Chavalit’s Approach to the Palace

Chavalit Yongchaiyudh, former PM, chair of the Phuea Thai party and veteran of many events and excursions, has outlined his explanation for seeking assistance from HM the King and, unusually, a summary (with some details) has been printed in The Nation. The argument is that HM the King is not ‘above politics’ in the way that is usually argued in public discourse because:

“Under the principles of international law, a monarch represents the country’s sovereignty. In Thailand, the monarchy is the oldest and most powerful pillar of society, while the King exercises his discretion for royal initiatives and royal rulings in accordance with royal traditions.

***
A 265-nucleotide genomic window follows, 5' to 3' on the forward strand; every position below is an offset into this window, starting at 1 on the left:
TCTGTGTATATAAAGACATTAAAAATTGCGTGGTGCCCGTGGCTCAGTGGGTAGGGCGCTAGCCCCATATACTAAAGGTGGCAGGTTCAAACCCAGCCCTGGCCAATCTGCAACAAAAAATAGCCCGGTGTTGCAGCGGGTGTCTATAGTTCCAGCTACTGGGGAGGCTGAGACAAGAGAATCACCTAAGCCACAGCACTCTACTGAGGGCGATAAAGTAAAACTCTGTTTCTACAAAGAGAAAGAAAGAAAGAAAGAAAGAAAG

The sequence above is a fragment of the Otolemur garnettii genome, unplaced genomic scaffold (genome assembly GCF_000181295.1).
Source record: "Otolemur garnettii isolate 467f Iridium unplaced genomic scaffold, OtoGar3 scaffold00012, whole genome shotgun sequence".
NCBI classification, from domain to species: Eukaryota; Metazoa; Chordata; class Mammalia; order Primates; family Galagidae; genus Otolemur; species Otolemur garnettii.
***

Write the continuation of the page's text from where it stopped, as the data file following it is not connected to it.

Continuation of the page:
– During the period of modernisation, Kings Rama IV, V, VI and VII safeguarded the country’s independence in the face of colonisation. The monarchy nearly succeeded in introducing democracy but was interrupted by the 1932 revolution, resulting in an incomplete transformation into genuine democracy.

– Under Article 3 of the Constitution, the King exercises sovereign power via the Parliament, Government and Judiciary. In theory and reality, the dispensation of power is within the realm of politics. Therefore the monarchy is not above and beyond politics as understood.”

There are several other points but it always seems a bit pointless to me just copy-pasting an article the reader can find elsewhere.

What is important, irrespective of the degree to which this is an accurate summary or whether one does or does not agree, is that this argument has appeared in the right wing press, which generally suppresses any such discussion. As I mentioned elsewhere, Chavalit and Somchai’s appeal to the Palace is unlikely to be answered and, if so, it will be interesting to observe how that will be reported in the international media.